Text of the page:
Ex-Bayan Muna solons appeal SC ruling on Marcos burial

Ina Reformina, ABS-CBN News

Posted at Nov 28 2016 02:23 PM

Philippine President Ferdinand Marcos is interviewed, March 11, 1985, by Georges Biannic, Agence France Presse regional director for Asia and the Pacific, at Malacanang Palace in Manila. AFP Photo / Romeo Gacad

MANILA - The group of former Bayan Muna Representatives Saturnino Ocampo and Neri Colmenares filed today a motion for reconsideration (MR) of the Supreme Court (SC) ruling allowing the burial of the late strongman Ferdinand Marcos at the Libingan ng mga Bayani (LNMB/Libingan).

Arguing that the controversial burial of Marcos' remains at the Libingan last November 18 does not render their petition moot and academic, Ocampo, et al. said that contrary to the ruling of the high court on November 8, 2016, President Duterte and respondent defense and military officials "violated the Constitution, the laws, jurisprudence and public policy" when it allowed Marcos' interment at said military shrine.

Petitioners argued that it violates Article II, Section 27 of the 1987 Constitution, which states that the "State shall take positive and effective measures against graft and corruption."

"[A]llowing Marcos the Dictator who has already been judged by the Filipino people in 1986 and even the Supreme Court as a plunderer in many cases to be interred at the LNMB on the mere reason that he, like the others, is listed as qualified in AFP Regulation G 161-375, disregards and violates not only the public purpose standard under Proclamation 86 (S 1954) but is a direct contravention and a violation of said provision of the Constitution," the motion read.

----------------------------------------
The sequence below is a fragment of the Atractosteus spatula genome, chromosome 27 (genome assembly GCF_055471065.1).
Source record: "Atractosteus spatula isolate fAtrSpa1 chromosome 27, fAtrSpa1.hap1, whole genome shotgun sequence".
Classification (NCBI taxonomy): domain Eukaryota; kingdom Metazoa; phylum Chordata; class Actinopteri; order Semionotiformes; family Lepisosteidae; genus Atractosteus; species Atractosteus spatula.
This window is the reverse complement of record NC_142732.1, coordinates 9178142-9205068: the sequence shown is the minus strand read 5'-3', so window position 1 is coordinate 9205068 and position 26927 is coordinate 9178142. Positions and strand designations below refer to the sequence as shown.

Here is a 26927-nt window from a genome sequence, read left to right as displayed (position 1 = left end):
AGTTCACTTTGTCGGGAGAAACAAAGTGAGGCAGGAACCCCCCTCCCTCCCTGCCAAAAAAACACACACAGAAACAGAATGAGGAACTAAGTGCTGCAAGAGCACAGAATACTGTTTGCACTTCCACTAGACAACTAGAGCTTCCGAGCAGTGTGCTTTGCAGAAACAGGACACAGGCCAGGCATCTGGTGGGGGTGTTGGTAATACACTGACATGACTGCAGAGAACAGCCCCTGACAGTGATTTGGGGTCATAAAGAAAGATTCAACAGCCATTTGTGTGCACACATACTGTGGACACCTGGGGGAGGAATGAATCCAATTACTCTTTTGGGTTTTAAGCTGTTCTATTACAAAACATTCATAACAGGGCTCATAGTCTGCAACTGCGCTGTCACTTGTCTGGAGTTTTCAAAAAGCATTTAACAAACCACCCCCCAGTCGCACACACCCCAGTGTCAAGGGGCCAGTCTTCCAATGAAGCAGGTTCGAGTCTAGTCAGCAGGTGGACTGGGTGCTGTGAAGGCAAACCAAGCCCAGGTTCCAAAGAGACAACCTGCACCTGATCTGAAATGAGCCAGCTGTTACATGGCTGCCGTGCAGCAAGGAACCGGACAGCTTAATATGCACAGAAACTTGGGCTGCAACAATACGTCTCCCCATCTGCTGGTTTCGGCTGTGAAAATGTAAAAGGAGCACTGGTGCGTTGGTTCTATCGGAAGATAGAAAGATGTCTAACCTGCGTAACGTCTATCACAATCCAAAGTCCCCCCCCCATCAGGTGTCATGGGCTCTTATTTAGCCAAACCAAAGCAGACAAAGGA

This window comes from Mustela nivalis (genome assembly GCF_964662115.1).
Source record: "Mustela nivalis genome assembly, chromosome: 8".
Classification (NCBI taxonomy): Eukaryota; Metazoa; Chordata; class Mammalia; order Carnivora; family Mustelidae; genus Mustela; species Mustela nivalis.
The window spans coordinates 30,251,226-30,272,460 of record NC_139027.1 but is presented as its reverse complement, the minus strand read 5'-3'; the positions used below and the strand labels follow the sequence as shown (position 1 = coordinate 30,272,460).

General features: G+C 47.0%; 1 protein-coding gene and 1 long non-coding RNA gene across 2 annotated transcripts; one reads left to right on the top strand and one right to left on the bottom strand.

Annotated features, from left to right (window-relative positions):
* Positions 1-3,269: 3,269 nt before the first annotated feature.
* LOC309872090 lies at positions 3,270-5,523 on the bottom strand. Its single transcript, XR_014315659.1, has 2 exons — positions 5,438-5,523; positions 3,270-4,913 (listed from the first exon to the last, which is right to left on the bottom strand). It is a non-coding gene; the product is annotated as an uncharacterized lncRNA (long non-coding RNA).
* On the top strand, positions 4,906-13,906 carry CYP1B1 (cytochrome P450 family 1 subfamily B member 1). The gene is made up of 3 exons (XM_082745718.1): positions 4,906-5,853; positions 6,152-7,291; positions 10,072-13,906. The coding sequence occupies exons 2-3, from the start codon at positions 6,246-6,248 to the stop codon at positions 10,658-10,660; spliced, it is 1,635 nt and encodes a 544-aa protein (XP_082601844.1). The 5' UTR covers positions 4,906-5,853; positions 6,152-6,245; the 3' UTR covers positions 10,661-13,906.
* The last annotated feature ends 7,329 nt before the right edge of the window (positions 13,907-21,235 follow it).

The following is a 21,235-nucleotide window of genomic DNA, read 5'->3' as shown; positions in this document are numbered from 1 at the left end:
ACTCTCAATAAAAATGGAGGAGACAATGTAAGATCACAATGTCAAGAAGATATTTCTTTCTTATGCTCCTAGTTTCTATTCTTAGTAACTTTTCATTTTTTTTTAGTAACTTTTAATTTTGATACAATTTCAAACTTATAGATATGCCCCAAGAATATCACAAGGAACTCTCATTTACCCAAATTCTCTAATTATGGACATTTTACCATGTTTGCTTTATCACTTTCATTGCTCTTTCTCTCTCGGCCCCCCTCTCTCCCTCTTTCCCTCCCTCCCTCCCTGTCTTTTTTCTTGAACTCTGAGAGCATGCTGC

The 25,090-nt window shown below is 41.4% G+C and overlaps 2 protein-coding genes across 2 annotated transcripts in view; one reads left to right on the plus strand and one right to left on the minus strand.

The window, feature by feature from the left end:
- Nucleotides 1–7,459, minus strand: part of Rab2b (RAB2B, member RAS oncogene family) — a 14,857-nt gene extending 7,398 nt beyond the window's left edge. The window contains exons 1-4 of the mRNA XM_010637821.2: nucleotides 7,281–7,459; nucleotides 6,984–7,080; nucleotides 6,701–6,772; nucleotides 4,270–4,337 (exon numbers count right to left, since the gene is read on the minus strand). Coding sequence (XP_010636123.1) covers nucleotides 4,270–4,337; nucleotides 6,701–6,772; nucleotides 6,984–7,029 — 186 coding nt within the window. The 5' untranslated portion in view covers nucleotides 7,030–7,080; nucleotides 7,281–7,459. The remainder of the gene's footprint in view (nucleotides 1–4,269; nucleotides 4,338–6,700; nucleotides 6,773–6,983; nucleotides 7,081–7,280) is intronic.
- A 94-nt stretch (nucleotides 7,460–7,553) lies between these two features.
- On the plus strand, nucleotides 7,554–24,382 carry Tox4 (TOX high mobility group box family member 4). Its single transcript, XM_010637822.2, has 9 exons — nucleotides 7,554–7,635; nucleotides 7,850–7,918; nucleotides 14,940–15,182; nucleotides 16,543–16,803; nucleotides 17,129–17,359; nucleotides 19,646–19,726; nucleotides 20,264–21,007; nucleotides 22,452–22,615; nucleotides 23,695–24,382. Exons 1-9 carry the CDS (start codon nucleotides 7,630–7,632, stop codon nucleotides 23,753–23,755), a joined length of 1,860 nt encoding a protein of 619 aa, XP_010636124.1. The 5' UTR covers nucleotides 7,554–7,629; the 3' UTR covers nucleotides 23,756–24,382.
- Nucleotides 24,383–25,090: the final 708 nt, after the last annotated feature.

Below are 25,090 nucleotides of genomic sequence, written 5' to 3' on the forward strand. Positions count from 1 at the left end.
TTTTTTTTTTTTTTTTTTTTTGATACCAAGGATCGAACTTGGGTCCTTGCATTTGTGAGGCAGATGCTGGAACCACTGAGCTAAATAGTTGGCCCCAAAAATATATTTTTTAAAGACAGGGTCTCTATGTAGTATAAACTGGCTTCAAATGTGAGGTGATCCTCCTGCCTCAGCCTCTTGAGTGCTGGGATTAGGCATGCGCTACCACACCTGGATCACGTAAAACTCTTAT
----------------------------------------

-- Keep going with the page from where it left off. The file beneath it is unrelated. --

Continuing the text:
They also argued that the move violates Republic Act (RA) No. 289, An Act Providing for the Construction of a National Pantheon for Presidents of the Philippines, National Heroes and Patriots of the Country, stressing that the Libingan "was reserved as a burial ground for those individuals who sacrificed themselves through some heroic deeds to preserve the freedom of our country or contributed to its development."

Petitioners added that the Libingan is considered a "hallowed and sacred place in accordance with provisions of Presidential Decree No.
105."

"It is a place dedicated to honor these individuals as a way of showing the country's gratitude to their contribution, and to show its ―esteem and reverence‖ to them… That Ferdinand E. Marcos is a human rights violator, plunderer and a dictator is an undisputed and indubitable fact," the motion read.

Arguing that the AFP Regulations invoked by the executive branch in allowing Marcos' interment at the Libingan do not have the force and effect of law, petitioners stressed that these regulations directly contravene or are inconsistent with the Constitution and "cannot be a valid source of any right, obligation or power."

Petitioners said their status, along with those of many others, as human rights victims during Martial Law under the Marcos regime is recognized by the state with the passage of RA No. 10368, An Act Providing For Reparation And Recognition Of Victims Of Human Rights Violations During The Marcos Regime. They added that this reparation is not limited to monetary compensation.

"[T]he burial of Marcos the proven thief and tyrant at the LNMB distorts the historical bases upon which these rights were granted them, and an affront to their honor and dignity restored to them by law. To this extent, the petitioners will suffer direct injury, which injury is irreparable in nature since it cannot be measured in monetary terms," the motion read.

Petitioners also assailed Marcos' burial at the Libingan last November 8, for having been executed despite their right to file an MR, and urged the high court to reverse its assailed decision so that it may "redeem itself and prove that it is on the side of law, reason, justice, history, common sense, decency and of the people."